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2011 in photography

It may only be the end of November but it is time for our review of the year in photography. I didn’t get to email everyone at the OCA and I was clear that it should be work that has influenced or impressed them his year, not necessarily published or exhibited this year. Here are some thoughts:
Michael Freeman For me it has to be Canadian photographer Steve Simon, in particular his recent project ‘America at the Edge’. Montreal-based Simon shoots documentary reportage with skill and wit. This collection, with it’s double-entendre title, documents the frequently disturbed and disturbing aspects of life in small communities along the United States’ longest unprotected frontier – seen from the perspective of a Canadian national.
Simon Barber I first became aware of Lisa Gunn’s work in 2010. What I like is that it gives an insight into the people and how they want to be portrayed. I’m struck particularly by the water images in this series and in her later work – how it frees physically disabled people from a reliance on other people or aids. www.lisagunn.com
Jesse Alexander I’d like to nominate American Power by Mitch Epstein. Actually published in 2009, although I didn’t come across it until earlier this year (or perhaps late last year – all a bit of a blur!), and it is currently on show at the Open Eye Gallery in Liverpool. I love the way the monograph explores the complex relationship in America between security, politics, energy and the environment, within this broad context of “power”. Unlike a lot of documentary work, it’s actually not all that focused, and it mixes (the dreaded) genres of photography very effectively to create an engaging, absorbing essay, and a poignant record of the era. [There are still a couple of places on the OCA study visit to see American Power on 15 December see here for details]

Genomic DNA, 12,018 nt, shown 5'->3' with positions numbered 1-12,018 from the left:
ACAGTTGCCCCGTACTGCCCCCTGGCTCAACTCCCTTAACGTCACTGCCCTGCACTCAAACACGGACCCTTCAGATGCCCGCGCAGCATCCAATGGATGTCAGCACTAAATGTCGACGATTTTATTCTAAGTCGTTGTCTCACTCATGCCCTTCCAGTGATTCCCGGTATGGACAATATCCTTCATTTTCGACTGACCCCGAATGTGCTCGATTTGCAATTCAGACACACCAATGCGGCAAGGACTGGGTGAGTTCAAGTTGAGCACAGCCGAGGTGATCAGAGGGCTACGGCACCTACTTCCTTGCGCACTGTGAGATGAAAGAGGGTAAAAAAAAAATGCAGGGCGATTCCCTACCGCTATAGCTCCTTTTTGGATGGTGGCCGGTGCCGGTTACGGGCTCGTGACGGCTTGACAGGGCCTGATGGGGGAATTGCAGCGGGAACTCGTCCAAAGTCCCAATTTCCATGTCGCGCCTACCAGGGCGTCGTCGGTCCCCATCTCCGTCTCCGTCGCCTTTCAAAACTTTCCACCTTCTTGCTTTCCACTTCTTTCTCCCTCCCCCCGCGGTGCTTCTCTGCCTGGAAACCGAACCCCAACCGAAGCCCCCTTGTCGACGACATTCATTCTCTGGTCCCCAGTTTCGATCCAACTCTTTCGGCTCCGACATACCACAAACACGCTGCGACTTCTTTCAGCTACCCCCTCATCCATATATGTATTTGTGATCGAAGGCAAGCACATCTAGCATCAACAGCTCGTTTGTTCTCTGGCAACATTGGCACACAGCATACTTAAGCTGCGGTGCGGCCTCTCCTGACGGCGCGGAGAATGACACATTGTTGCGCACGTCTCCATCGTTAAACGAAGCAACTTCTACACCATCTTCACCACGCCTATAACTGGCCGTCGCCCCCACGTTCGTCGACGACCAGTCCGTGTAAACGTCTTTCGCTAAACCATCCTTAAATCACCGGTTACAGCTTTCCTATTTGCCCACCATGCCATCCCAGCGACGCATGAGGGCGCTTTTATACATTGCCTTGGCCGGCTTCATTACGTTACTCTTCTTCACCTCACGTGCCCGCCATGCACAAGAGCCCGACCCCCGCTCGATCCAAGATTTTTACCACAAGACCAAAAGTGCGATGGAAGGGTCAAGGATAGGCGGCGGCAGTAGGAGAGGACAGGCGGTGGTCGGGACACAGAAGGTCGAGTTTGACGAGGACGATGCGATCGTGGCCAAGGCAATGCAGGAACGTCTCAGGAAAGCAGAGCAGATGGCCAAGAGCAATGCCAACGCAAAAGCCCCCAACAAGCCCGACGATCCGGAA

Jose Navarro For me it will have to be Ian Teh’s Traces. I can’t remember exactly where I saw his photographs, whether it was on a visit to an exhibition or in the press. His work on the environmental impact of heavy industrial developments encroaching on the landscape is something that deeply touched me. Teh photographed stark post-industrial landscapes in the Northern Provinces of China with the sensibility of a landscape photographer. And it’s precisely the tension between aesthetics and subject matter, in this case the detritus of a insensitive, technologically-advanced society, that makes his work so compelling. www.ianteh.com
Clive White The exhibition I enjoyed the most was Figures & Fictions: Contemporary South African Photography at the V&A; for its directness and engaging authenticity, with only a tinge of what I would characterise as a decadence that I perceived in some other exhibitions, which seemed to me to be rather desperate exercises in trying to flog some more life from dead horses.
The exhibition that made me think most about the nature of photography was Gerhard Richter at Tate Modern; seeing the actual work again, rather than remembering it through small reproductions, poses many more and changing questions about photography as representation, down to the pixel and grain level.